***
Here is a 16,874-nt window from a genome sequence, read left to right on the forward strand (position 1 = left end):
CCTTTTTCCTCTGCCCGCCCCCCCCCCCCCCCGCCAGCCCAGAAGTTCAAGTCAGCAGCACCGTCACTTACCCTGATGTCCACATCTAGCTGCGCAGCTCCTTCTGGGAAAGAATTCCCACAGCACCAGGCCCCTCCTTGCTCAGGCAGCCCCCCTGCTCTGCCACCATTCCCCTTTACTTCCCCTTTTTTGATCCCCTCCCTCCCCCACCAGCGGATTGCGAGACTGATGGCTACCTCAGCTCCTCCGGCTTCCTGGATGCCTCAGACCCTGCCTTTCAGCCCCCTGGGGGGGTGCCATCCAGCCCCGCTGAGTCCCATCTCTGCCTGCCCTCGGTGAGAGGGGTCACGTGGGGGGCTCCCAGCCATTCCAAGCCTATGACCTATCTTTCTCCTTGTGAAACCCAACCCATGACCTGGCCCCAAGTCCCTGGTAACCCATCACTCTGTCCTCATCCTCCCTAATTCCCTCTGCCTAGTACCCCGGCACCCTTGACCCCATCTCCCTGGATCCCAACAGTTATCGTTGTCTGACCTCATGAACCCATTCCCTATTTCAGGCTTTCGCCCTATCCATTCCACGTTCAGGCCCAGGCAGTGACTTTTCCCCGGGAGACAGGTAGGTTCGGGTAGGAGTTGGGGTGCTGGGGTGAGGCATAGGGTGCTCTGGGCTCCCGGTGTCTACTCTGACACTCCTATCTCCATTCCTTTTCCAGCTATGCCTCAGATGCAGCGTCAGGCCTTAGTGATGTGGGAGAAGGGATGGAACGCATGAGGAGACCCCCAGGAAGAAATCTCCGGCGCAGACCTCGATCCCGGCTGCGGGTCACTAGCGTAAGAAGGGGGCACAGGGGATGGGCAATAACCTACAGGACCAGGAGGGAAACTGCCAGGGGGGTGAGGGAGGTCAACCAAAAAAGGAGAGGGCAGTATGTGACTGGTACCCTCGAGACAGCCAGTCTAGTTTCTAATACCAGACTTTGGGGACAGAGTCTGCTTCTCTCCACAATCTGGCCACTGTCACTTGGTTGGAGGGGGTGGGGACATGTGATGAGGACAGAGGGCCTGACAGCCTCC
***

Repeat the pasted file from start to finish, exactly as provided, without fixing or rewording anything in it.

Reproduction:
Here is a 16,874-nt window from a genome sequence, read left to right on the forward strand (position 1 = left end):
CCTTTTTCCTCTGCCCGCCCCCCCCCCCCCCCGCCAGCCCAGAAGTTCAAGTCAGCAGCACCGTCACTTACCCTGATGTCCACATCTAGCTGCGCAGCTCCTTCTGGGAAAGAATTCCCACAGCACCAGGCCCCTCCTTGCTCAGGCAGCCCCCCTGCTCTGCCACCATTCCCCTTTACTTCCCCTTTTTTGATCCCCTCCCTCCCCCACCAGCGGATTGCGAGACTGATGGCTACCTCAGCTCCTCCGGCTTCCTGGATGCCTCAGACCCTGCCTTTCAGCCCCCTGGGGGGGTGCCATCCAGCCCCGCTGAGTCCCATCTCTGCCTGCCCTCGGTGAGAGGGGTCACGTGGGGGGCTCCCAGCCATTCCAAGCCTATGACCTATCTTTCTCCTTGTGAAACCCAACCCATGACCTGGCCCCAAGTCCCTGGTAACCCATCACTCTGTCCTCATCCTCCCTAATTCCCTCTGCCTAGTACCCCGGCACCCTTGACCCCATCTCCCTGGATCCCAACAGTTATCGTTGTCTGACCTCATGAACCCATTCCCTATTTCAGGCTTTCGCCCTATCCATTCCACGTTCAGGCCCAGGCAGTGACTTTTCCCCGGGAGACAGGTAGGTTCGGGTAGGAGTTGGGGTGCTGGGGTGAGGCATAGGGTGCTCTGGGCTCCCGGTGTCTACTCTGACACTCCTATCTCCATTCCTTTTCCAGCTATGCCTCAGATGCAGCGTCAGGCCTTAGTGATGTGGGAGAAGGGATGGAACGCATGAGGAGACCCCCAGGAAGAAATCTCCGGCGCAGACCTCGATCCCGGCTGCGGGTCACTAGCGTAAGAAGGGGGCACAGGGGATGGGCAATAACCTACAGGACCAGGAGGGAAACTGCCAGGGGGGTGAGGGAGGTCAACCAAAAAAGGAGAGGGCAGTATGTGACTGGTACCCTCGAGACAGCCAGTCTAGTTTCTAATACCAGACTTTGGGGACAGAGTCTGCTTCTCTCCACAATCTGGCCACTGTCACTTGGTTGGAGGGGGTGGGGACATGTGATGAGGACAGAGGGCCTGACAGCCTCC